Deleting tweets is no longer an option, said Arneson, as the website Politwoops manages to capture all deleted tweets from politicians all over the world. So while embarrassing and controversial tweets would no longer live on Twitter if deleted, they could be found on Politwoops, he said.

The duo concluded the presentation by stating that social media will continue to shape the political landscape. While there are guidelines and rules in place, social media will also remain a sticky topic to maneuver ethically and politically. “We’re still figuring out the new web and social media and how to interact but it’s going to be an interesting environment for the years to come,” said Foster.

Oct 20, 2014

Students get start on careers as full-time SIDs

Many different groups make up the athletic department at Penn State. There are student-athletes, administrators, coaches and trainers -- and they are often the people who get the most attention. Or at least they’re the people fans know and see the most.

Another group of behind-the-scenes personnel works to promote and publicize the accomplishments and success of people and programs that comprise the athletic department. And it’s not unusual for the people who work in intercollegiate sports marketing, media relations and promotions personnel to go unnoticed. That’s the case at Penn State as well as colleges and universities across the nation.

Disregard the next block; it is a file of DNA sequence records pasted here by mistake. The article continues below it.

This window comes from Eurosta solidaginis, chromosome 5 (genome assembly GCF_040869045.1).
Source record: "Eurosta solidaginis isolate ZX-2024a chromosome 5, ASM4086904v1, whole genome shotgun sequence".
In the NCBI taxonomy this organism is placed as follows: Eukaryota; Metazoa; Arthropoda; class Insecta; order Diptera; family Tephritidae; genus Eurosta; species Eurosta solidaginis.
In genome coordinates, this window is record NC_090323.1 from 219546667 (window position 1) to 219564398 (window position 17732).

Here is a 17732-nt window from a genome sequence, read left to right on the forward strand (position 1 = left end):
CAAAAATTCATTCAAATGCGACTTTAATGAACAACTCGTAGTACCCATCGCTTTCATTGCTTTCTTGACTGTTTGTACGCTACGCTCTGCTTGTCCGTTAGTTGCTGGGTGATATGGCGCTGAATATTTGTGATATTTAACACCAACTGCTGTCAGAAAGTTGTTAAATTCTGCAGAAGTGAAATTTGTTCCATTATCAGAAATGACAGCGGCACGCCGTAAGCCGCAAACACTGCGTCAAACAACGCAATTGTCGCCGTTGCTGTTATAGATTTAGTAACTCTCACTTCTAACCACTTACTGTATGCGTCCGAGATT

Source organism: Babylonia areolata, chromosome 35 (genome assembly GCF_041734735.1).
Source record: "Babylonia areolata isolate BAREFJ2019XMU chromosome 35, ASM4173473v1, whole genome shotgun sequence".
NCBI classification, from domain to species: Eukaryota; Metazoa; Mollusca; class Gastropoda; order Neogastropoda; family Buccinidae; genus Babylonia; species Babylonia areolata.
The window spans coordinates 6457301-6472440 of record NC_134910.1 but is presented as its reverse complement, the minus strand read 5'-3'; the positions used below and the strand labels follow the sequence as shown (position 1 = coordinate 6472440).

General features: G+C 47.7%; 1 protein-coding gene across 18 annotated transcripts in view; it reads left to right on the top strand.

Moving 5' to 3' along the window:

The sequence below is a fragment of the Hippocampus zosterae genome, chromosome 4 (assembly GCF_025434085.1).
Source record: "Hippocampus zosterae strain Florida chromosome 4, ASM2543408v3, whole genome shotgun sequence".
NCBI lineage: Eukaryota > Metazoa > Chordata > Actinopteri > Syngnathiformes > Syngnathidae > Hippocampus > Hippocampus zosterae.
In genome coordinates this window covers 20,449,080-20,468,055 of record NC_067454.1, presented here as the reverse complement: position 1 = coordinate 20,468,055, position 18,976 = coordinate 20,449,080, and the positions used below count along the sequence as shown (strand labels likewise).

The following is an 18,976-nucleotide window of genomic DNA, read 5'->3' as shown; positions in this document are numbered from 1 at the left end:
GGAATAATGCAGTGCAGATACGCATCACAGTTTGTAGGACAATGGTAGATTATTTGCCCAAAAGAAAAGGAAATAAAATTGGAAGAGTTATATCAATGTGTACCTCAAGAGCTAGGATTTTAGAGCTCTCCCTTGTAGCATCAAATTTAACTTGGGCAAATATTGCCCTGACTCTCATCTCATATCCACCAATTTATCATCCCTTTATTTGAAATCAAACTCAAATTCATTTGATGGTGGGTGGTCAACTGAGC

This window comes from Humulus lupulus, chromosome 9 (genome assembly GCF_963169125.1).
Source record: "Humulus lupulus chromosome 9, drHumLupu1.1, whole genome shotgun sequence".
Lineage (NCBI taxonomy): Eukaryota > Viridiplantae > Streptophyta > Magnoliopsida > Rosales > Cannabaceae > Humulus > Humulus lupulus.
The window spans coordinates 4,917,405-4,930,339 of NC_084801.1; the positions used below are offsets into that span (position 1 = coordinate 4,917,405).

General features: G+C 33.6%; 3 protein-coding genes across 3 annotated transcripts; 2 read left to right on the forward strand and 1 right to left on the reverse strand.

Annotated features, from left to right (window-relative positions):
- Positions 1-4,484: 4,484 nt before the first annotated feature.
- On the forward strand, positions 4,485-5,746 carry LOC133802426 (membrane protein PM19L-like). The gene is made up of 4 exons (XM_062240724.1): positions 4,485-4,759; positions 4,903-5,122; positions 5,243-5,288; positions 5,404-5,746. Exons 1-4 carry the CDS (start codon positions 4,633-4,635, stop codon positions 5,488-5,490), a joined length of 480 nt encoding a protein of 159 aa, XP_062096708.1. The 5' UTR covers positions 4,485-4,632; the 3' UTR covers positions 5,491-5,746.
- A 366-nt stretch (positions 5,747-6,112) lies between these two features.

In at least two instances, though, the people doing those jobs at Penn State are different.

Specifically, College of Communications seniors Melissa Conrad and Paul Marboe serve as full-time sports information directors while completing a full slate of classes at the University.

Fellow seniors Hannah Aboulhosn and Kelly Hackenbrack profile their classmates.

Melissa Conrad

Melissa Conrad, a native of Hamburg, New Jersey, is a public relations major with a minor in business and a certificate from the John Curley Center for Sports Journalism. She serves as the sports information director (SID) for men’s golf -- a position she has held since the beginning of her sophomore year in 2012.

Men's golf is a year-round sport at Penn State so Conrad is constantly involved with team activities. There are many different tasks that Conrad needs to stay on top of throughout the year.

"When there is a tournament, I will write a preview, a recap after each day (tournaments usually last two days), enter stats into our stat crew program for GoPSUsports.com and have a debrief once the tournament is finished," she said. On a day-to-day basis she also, edits media guides, works with a photographer to organize headshots and match-day pictures and handles media requests for players and the coach.